Last week, Taiwanese prosecutors froze the assets of that feed company, and the owner of Ching Wei was one of six people arrested in recent weeks in a probe by authorities into the adulterated oil scare, reported The China Post.
At the center of the scandal is a local lard supplier, Chang Guann, which has been fined TWD50m (US$1.67m) by public health authorities for selling a product made from a mix of animal feed oil and gutter oil for use as edible lard in food products.
Chang Guann is reported to have bought and processed gutter oil from an illegal factory in southern Taiwan and from trading company, Globalway, in Hong Kong, while Ching Wei also allegedly sourced recycled waste oil from the same unlicensed Taiwanese facility and used it in animal feed.
Investigation shows toxic chemicals in feed
Now tests carried out by Taiwan’s Council of Agriculture (COA) reveal 14 of that feed maker Ching Wei’s feed oil products contained polycyclic aromatic hydrocarbons (PAHs), a known carcinogen, and seven products showed acid values higher than legal standards, wrote the Taipei Times.
A government official said the fact that all 14 products tested positive on PAHs showed that there is still much room for improvement in terms of Taiwanese regulatory oversight, as the substances should not appear in oil for either human or animal consumption.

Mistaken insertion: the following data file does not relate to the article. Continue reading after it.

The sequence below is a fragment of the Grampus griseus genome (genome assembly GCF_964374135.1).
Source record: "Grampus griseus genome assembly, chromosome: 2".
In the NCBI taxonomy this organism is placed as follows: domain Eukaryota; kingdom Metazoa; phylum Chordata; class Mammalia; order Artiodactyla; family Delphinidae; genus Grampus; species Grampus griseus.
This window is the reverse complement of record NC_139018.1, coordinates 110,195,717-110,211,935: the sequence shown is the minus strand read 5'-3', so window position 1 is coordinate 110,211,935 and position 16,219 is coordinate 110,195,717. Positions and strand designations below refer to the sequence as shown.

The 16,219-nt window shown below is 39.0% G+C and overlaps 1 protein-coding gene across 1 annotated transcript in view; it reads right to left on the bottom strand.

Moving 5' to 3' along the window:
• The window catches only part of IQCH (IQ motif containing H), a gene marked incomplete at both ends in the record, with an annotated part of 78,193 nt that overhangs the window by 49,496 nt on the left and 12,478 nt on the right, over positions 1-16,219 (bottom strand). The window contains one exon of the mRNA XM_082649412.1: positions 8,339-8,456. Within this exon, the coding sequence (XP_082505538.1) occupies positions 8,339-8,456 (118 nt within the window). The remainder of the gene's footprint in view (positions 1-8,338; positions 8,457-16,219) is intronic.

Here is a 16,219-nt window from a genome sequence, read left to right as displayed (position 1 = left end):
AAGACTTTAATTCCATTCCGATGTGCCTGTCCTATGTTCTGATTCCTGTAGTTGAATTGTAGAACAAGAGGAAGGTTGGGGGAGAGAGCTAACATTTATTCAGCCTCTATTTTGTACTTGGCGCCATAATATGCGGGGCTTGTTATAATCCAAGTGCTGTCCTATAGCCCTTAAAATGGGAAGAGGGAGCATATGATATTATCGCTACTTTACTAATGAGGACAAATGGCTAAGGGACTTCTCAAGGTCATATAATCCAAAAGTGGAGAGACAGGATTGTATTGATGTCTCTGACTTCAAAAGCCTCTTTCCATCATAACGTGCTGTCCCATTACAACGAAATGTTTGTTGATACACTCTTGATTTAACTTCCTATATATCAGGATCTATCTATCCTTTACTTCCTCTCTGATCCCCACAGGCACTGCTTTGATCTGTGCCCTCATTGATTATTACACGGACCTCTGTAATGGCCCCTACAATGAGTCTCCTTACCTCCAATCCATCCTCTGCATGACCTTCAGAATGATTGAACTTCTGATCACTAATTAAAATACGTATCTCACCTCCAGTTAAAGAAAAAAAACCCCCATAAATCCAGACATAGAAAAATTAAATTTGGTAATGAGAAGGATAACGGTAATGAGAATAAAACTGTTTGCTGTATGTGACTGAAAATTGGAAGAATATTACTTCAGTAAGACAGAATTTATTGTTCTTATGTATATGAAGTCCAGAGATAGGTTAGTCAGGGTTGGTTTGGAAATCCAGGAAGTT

PAHs and toxicity in animals
PAHs, according to the Food Safety Authority of Ireland, are a class of complex chemicals that are formed and released during incomplete combustion or burning of organic matter such as waste or food, during industrial processes and other human activities. PAHs are also formed in natural processes, such as carbonization.
Toxicological studies on individual PAHs in animals, mainly on the PAH benzo[a]pyrene, have shown various toxicological effects, such as hematological effects, reproductive and developmental toxicity and immunotoxicity. A number of PAHs have also shown carcinogenic effects.
Call for ‘severe penalties’ for fraudulent activities
Mass food product recalls have resulted from the adulterated lard case in Taiwan, with over 1,000 local food companies, restaurants and businesses affected. The case has also raised food safety fears in Taiwan.
Earlier this month, Taiwanese Premier, Jiang Yi-huah, ordered the relevant authorities and agencies to continue their inquiries into the case and mete out severe penalties against those involved.